Gallery Paule Anglim is pleased to announce Remains to be Seen, an exhibition of works by Carolee Schneemann.
The exhibition will celebrate a career spanning five decades, presenting key works in video and photography enhanced by Schneemann's unique interventions with painting, collage and drawing. Providing a look at the breadth and layered history of her creativity, Remains to be Seen will include: "Unexpectedly Research" a story board assembled with images from the artist's films and performances interspersed with mythological and anthropological photos from antiquity; "Up to and Including Her Limits", a hand-painted photo document of her famous 3-dimensional drawing performance; and "Devour" a recent dual-channel video installation with collaged repeating images -- described by the artist as "a range of images which contrast evanescence, fragile elements with violent, concussive, speeding fragments... political disasters, domestic intimacy, and ambiguous menace."
Documents from Schneemann's archives, recently acquired by Stanford University, will be displayed as part of the exposition.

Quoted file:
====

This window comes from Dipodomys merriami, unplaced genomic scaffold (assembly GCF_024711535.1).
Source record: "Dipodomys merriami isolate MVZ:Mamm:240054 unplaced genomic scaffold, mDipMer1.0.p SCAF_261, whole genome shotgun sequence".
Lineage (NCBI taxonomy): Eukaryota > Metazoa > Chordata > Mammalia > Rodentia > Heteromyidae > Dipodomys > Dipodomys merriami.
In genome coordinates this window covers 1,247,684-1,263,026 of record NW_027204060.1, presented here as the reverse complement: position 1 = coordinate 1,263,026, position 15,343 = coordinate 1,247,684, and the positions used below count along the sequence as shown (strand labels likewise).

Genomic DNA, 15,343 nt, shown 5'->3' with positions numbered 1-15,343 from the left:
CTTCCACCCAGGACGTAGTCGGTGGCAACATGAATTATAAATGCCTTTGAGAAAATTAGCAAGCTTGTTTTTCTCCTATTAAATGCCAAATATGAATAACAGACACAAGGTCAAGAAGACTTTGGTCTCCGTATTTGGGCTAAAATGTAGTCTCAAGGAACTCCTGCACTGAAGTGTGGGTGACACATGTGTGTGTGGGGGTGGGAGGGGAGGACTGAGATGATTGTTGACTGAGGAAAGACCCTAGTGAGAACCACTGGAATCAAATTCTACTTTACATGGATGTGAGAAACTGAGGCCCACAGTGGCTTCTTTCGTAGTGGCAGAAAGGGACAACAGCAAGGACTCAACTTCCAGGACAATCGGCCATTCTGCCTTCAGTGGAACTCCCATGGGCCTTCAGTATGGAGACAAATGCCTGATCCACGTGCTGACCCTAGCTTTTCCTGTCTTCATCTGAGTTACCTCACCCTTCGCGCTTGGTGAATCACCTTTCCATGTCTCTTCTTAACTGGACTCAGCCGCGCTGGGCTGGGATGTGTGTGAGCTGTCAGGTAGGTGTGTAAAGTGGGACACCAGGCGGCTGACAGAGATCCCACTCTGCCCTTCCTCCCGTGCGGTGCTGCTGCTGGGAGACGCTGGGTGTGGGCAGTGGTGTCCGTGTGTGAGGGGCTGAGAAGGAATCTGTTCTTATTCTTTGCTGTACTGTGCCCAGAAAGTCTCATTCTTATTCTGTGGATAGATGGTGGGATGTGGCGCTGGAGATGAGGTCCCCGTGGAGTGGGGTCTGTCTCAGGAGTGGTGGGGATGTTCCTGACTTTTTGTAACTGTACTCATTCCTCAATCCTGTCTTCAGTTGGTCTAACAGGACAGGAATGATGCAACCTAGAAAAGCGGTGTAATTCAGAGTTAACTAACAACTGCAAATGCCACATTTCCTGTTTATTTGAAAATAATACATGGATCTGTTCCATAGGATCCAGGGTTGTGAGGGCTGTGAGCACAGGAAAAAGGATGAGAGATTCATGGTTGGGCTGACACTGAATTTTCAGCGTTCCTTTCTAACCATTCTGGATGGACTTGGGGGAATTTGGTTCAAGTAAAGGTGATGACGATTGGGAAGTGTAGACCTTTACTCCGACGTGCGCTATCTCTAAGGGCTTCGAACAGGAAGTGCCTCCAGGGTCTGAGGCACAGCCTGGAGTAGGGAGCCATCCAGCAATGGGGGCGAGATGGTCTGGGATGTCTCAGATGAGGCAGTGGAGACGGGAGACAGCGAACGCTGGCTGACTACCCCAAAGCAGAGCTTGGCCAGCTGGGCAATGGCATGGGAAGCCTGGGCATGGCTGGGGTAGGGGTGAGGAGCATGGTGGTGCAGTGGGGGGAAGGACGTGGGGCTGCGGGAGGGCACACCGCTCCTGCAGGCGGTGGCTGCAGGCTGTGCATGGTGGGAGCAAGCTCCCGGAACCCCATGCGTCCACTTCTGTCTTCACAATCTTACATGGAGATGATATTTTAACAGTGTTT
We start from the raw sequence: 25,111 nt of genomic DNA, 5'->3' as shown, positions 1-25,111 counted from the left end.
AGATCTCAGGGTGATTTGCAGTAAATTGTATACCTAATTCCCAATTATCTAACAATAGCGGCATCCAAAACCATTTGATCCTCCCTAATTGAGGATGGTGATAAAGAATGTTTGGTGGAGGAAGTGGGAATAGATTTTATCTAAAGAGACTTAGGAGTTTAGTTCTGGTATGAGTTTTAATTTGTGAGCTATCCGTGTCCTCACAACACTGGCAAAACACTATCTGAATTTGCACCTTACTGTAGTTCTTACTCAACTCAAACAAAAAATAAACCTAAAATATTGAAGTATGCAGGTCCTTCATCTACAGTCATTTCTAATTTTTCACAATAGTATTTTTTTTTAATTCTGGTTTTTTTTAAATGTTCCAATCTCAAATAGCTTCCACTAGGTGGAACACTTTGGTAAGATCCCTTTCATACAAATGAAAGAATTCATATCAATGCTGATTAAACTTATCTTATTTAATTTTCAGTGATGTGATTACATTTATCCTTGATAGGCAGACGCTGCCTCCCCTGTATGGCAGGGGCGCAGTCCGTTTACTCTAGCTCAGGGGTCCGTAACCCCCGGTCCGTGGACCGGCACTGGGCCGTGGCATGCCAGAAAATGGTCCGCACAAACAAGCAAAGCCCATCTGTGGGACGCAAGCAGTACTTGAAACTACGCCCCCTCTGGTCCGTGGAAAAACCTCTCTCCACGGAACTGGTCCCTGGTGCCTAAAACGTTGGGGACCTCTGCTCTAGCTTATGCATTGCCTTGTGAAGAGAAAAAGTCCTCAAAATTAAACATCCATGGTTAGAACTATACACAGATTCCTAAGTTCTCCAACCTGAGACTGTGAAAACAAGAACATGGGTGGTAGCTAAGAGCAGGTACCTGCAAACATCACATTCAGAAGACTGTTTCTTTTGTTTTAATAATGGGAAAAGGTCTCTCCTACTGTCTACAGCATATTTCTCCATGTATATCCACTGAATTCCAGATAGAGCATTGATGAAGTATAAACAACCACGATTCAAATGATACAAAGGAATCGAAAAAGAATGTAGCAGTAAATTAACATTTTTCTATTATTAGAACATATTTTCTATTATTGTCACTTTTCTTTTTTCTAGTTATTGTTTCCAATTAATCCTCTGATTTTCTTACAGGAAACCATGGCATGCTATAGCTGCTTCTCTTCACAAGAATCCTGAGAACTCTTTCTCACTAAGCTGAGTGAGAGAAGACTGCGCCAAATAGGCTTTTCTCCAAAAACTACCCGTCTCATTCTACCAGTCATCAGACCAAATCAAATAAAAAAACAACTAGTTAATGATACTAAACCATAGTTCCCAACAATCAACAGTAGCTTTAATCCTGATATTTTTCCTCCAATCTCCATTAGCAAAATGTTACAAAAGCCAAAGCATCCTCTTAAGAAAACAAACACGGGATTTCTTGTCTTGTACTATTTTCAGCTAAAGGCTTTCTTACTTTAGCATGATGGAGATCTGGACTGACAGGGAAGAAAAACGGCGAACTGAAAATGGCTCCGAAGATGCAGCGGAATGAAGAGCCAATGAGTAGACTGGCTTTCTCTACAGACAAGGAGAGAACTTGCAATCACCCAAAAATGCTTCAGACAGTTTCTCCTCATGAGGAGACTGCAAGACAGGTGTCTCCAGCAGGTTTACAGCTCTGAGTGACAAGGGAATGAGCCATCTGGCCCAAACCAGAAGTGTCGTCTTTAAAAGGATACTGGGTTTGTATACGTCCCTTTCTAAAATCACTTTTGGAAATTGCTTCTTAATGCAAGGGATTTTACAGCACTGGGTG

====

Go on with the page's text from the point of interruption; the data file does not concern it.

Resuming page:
The artist will speak about her work at San Francisco Art Institute, November 14 at 7:30 pm.
Emerging from an environment of male-dominated Abstract Expressionism, Carolee Schneemann courageously redefined the arena of art by opening up the practice to movement, 3-dimensional space and the body (as driver of the imagery.) Allowing archetypal elements of sexuality, desire and even violence into the discourse, she created ground-breaking imagery that engaged art audiences in new ways. Film, and performance were melded with painting and drawing, revealing and embracing the action, motives and social context involved.
The recent retrospective exhibition tour, Carolee Schneemann: Within and Beyond the Premises traveled to the Dorsky Museum of Art, New York; the Henry Art Gallery in Seattle; and the Krannert Art Museum, the University of Illinois at Urbana-Champaign. Her work was featured in On Line: Drawing Through the Twentieth Century at MoMA, New York, and other works have been exhibited at the Centre Pompidou, Paris and the Whitney Museum of American Art in New York.